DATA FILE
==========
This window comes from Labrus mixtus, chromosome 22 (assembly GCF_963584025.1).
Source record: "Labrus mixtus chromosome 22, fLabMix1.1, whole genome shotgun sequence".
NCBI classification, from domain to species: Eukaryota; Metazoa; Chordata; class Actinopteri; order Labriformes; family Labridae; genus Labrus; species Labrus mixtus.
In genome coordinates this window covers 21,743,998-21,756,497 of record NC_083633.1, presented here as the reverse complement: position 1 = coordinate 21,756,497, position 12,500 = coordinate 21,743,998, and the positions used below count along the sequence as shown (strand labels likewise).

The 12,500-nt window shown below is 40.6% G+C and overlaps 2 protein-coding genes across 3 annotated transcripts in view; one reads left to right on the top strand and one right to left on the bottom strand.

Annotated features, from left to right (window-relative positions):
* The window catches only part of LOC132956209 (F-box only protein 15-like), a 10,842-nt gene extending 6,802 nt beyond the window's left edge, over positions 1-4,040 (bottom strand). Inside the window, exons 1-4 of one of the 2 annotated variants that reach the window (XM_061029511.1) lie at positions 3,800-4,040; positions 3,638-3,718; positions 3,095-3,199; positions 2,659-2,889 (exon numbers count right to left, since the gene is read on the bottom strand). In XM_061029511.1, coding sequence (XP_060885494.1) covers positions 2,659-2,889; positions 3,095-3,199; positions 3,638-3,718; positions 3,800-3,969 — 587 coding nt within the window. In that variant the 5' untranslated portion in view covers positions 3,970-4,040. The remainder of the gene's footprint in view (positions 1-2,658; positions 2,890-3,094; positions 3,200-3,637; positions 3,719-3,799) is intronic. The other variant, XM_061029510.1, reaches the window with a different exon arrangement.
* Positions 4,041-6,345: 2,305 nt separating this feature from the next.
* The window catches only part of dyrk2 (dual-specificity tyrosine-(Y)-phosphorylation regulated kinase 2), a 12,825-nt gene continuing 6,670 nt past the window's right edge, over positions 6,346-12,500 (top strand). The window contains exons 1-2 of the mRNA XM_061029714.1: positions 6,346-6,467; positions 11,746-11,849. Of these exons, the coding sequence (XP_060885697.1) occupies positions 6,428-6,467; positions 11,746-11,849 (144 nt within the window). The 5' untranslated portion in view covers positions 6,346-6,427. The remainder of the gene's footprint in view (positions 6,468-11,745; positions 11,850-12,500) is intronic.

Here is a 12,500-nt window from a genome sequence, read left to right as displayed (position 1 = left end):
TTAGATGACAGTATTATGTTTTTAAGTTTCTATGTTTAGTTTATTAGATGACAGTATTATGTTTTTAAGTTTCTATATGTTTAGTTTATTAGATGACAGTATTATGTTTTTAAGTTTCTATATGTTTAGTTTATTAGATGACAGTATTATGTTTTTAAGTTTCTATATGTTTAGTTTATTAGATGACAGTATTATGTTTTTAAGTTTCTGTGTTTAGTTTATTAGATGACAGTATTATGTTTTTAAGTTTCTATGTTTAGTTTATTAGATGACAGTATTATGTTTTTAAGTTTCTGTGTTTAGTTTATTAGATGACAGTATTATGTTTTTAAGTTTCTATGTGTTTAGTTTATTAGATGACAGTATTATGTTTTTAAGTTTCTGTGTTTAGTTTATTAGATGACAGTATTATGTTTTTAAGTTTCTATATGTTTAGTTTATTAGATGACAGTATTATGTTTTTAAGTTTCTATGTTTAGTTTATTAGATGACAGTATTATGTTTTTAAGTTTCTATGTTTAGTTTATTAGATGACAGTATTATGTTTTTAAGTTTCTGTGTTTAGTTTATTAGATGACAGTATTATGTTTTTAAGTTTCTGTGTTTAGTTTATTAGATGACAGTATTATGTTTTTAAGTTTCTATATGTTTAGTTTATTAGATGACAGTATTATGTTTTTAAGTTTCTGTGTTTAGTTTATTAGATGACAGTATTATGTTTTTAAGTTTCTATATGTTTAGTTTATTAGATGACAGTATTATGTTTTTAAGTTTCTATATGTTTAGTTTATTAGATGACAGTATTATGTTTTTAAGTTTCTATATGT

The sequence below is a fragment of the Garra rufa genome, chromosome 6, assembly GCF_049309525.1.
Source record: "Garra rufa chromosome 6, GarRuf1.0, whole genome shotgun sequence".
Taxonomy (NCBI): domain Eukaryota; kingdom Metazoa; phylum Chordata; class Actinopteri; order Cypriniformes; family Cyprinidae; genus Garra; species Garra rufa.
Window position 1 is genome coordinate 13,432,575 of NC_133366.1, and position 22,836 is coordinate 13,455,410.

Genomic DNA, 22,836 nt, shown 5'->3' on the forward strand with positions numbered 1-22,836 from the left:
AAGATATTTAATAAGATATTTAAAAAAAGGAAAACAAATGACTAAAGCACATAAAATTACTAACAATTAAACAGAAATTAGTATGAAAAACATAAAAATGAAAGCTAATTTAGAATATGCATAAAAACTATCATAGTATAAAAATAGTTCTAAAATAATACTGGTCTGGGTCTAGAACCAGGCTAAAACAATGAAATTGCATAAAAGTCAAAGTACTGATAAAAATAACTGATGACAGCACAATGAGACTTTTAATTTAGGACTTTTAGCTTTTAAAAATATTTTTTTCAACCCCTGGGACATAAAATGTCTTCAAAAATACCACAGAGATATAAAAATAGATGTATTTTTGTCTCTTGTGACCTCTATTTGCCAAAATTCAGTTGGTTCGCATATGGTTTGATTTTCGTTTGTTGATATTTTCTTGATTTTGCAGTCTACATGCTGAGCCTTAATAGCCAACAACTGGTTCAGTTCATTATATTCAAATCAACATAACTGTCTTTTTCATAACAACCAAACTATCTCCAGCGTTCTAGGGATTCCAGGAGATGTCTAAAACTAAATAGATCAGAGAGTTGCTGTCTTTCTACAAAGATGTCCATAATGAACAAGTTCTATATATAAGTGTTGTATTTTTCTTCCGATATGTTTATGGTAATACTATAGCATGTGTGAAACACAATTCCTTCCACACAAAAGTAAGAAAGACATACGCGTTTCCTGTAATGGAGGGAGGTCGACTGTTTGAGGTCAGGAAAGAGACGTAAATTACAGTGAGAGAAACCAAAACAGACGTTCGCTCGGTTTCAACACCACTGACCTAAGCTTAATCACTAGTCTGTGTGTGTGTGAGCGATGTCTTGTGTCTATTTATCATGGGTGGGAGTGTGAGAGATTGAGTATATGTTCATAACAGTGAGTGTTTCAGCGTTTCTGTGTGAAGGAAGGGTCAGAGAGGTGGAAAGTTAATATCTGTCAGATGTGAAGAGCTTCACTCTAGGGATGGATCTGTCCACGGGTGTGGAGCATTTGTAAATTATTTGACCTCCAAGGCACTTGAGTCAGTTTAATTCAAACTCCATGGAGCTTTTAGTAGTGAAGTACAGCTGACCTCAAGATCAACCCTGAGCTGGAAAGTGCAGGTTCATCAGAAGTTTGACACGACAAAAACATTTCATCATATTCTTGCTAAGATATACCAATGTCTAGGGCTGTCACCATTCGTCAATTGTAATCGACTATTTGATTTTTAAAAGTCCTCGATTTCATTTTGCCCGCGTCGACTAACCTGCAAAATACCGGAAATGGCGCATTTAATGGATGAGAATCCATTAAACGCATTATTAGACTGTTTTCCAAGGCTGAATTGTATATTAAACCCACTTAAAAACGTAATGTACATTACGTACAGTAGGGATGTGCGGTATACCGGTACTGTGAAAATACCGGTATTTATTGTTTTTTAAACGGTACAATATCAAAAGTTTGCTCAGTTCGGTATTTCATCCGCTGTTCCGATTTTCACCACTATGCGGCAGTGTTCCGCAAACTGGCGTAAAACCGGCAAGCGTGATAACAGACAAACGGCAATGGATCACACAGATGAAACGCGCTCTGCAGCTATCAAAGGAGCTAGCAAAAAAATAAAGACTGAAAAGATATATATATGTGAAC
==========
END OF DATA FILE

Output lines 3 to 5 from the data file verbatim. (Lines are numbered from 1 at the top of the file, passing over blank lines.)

NCBI classification, from domain to species: Eukaryota; Metazoa; Chordata; class Actinopteri; order Labriformes; family Labridae; genus Labrus; species Labrus mixtus.
In genome coordinates this window covers 21,743,998-21,756,497 of record NC_083633.1, presented here as the reverse complement: position 1 = coordinate 21,756,497, position 12,500 = coordinate 21,743,998, and the positions used below count along the sequence as shown (strand labels likewise).

The 12,500-nt window shown below is 40.6% G+C and overlaps 2 protein-coding genes across 3 annotated transcripts in view; one reads left to right on the top strand and one right to left on the bottom strand.